(B) a second scissors arm, including a manual gripping end generally aligned with said first arm gripping end, a support shaft end, and a pivot connection intermediate said second arm ends, said first and second arms being pivotally attached at said pivot connections whereby, as said gripping ends move together, said support shaft ends move apart, and vice versa;
(C) a first blade extending downwardly from said first arm support shaft end and defining a mounting end and a free insertion end; and
(D) a second blade extending downwardly from said second arm support shaft end and defining a mounting end and a free insertion end, said first and second blades being generally parallel whereby said first and second blades are in generally opposed relation and whereby, as said gripping ends move together, said blades move apart, and vice versa;
each said blade defining superior and inferior longitudinal edges, and, as said gripping ends move together, said superior longitudinal edges of said blades becoming transversely spaced apart from each other to a greater degree than said inferior longitudinal edges of said blades;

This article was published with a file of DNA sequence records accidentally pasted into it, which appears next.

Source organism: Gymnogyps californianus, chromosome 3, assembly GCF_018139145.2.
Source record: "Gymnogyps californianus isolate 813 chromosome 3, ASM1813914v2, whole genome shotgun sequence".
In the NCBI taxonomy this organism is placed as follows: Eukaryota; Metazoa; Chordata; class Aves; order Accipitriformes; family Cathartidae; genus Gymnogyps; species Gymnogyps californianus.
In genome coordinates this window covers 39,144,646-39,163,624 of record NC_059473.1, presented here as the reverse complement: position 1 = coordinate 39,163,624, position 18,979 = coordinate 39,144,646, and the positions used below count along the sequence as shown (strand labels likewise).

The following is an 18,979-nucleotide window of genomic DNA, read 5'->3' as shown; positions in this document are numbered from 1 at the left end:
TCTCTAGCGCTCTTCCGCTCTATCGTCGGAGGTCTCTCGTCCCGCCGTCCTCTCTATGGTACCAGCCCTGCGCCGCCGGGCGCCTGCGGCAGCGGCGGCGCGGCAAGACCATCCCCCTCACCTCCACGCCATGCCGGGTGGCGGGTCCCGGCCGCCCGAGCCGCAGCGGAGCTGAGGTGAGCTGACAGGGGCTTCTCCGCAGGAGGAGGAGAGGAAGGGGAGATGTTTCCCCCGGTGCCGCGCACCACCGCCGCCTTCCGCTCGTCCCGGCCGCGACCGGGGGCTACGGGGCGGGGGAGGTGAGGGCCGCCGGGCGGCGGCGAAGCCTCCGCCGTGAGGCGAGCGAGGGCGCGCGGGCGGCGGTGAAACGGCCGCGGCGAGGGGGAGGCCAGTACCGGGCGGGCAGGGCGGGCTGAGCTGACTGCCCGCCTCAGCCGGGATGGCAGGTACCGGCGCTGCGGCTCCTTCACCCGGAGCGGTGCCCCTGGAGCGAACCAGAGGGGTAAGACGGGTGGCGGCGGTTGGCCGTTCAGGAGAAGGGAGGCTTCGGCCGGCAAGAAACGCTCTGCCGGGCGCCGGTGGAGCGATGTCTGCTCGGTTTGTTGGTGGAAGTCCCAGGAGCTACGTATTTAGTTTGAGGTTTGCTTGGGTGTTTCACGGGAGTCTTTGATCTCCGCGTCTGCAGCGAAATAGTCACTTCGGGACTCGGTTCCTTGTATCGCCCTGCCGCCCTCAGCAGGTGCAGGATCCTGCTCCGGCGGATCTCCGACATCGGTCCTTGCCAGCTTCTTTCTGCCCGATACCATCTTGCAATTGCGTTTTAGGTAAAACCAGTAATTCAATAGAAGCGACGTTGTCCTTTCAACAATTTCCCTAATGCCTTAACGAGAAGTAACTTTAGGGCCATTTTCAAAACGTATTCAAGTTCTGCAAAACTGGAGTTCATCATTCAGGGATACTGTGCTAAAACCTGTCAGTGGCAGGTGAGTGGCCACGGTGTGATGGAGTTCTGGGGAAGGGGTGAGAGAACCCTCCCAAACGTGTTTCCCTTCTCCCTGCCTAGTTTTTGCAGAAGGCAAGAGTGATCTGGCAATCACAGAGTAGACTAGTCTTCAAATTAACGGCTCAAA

said insertion ends curving divergently away from one another for enhanced retraction and gripping of respective adjacent vaginal walls to stabilize the orientation of said retractor relative to a vagina;
said mounting ends curving divergently away from one another to retract the labia as said blades retract respective adjacent vaginal walls;
said pivot connections, facing opposed longitudinal edges of said arms intermediate said pivot connections and said support shaft ends, and said inferior longitudinal edges of said blades cooperatively defining, when said retractor is in use, an open work area for a surgeon about the perineum and the posterior vaginal wall;
said arms being pivotable in a plane, and said blades extending at a generally transverse angle from the plane of said arms, being substantially identical and being affixed to said support shaft ends in opposed, mirror image relationship, and said proximal inferior longitudinal edges of said blades being concavely cured to maximize said open work area.